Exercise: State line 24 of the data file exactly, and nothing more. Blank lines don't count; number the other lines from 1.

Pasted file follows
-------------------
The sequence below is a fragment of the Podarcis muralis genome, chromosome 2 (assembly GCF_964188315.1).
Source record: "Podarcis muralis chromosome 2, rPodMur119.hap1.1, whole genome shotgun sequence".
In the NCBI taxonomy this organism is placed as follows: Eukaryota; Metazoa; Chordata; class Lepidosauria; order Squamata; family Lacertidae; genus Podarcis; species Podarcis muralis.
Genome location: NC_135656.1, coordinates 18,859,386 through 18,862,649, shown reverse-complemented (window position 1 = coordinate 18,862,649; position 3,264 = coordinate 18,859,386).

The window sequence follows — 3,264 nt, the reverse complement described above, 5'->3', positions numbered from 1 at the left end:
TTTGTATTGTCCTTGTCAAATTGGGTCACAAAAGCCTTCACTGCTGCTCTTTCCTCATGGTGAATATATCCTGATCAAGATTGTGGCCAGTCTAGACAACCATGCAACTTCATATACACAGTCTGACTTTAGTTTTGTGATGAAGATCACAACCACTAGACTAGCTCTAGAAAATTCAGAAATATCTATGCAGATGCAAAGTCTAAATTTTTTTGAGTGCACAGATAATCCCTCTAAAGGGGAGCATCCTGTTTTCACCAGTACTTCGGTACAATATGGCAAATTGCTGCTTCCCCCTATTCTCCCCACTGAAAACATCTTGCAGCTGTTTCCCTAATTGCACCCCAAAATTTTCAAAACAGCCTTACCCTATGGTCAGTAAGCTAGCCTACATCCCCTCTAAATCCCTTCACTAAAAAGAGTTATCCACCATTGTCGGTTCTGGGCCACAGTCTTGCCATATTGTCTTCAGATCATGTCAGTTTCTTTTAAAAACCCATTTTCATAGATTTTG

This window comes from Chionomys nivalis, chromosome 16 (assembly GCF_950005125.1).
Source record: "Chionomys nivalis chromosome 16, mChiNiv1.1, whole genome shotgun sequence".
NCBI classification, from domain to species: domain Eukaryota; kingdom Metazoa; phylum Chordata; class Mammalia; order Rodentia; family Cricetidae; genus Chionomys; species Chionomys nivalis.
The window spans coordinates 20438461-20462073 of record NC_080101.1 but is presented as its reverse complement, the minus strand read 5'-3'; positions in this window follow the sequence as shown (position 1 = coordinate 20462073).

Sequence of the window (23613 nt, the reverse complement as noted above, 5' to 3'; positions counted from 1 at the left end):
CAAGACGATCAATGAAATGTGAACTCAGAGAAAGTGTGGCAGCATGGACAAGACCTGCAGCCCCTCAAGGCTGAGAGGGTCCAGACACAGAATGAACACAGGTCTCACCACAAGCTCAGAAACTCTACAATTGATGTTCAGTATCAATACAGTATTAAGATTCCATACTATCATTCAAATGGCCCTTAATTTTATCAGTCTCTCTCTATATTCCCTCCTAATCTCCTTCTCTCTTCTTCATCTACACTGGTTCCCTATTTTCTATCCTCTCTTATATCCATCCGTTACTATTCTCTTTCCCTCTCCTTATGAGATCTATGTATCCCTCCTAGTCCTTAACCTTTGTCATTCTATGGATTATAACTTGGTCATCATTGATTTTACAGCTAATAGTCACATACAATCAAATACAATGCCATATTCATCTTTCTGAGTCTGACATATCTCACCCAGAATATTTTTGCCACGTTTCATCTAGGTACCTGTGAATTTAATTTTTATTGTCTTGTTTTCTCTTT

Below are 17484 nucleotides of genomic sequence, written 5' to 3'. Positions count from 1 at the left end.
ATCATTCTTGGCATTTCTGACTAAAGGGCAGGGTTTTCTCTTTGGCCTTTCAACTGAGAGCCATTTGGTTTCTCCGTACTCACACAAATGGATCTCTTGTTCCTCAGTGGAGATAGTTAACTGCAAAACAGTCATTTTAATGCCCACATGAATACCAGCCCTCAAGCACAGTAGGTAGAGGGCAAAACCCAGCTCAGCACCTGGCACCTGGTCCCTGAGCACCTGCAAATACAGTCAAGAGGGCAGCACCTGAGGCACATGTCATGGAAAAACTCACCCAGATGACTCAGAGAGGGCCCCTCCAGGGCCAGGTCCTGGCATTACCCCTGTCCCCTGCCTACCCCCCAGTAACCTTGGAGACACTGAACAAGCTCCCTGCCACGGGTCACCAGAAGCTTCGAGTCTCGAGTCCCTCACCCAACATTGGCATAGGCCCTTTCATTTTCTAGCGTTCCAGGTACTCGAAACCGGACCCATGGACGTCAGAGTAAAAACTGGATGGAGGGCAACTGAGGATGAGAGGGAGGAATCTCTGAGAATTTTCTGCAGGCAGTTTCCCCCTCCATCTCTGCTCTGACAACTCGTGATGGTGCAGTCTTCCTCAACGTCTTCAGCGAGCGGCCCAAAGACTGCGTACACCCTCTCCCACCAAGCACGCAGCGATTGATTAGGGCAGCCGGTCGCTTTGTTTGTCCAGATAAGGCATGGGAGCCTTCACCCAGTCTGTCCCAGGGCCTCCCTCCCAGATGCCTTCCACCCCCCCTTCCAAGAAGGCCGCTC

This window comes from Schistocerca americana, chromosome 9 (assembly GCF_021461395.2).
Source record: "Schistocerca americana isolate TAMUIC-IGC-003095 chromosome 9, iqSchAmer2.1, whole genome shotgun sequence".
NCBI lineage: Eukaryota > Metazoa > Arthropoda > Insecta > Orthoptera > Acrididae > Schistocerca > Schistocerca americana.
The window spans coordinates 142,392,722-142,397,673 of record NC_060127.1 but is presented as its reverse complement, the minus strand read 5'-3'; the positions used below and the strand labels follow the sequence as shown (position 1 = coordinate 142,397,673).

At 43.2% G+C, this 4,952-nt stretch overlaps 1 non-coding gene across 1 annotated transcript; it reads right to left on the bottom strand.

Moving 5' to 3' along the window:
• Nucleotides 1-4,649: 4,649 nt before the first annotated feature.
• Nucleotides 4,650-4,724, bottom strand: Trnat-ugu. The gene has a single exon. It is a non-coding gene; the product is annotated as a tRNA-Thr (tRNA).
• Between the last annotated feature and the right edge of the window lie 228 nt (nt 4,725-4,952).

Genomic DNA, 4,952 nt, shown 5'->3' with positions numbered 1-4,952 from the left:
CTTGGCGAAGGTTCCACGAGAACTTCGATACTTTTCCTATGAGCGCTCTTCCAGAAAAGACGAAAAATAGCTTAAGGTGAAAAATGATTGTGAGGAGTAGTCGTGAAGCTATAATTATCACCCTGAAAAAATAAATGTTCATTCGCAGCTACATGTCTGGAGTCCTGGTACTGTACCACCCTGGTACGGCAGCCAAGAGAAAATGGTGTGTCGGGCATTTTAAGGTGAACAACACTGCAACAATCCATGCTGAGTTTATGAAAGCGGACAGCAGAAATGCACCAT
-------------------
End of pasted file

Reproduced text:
Genomic DNA, 4,952 nt, shown 5'->3' with positions numbered 1-4,952 from the left: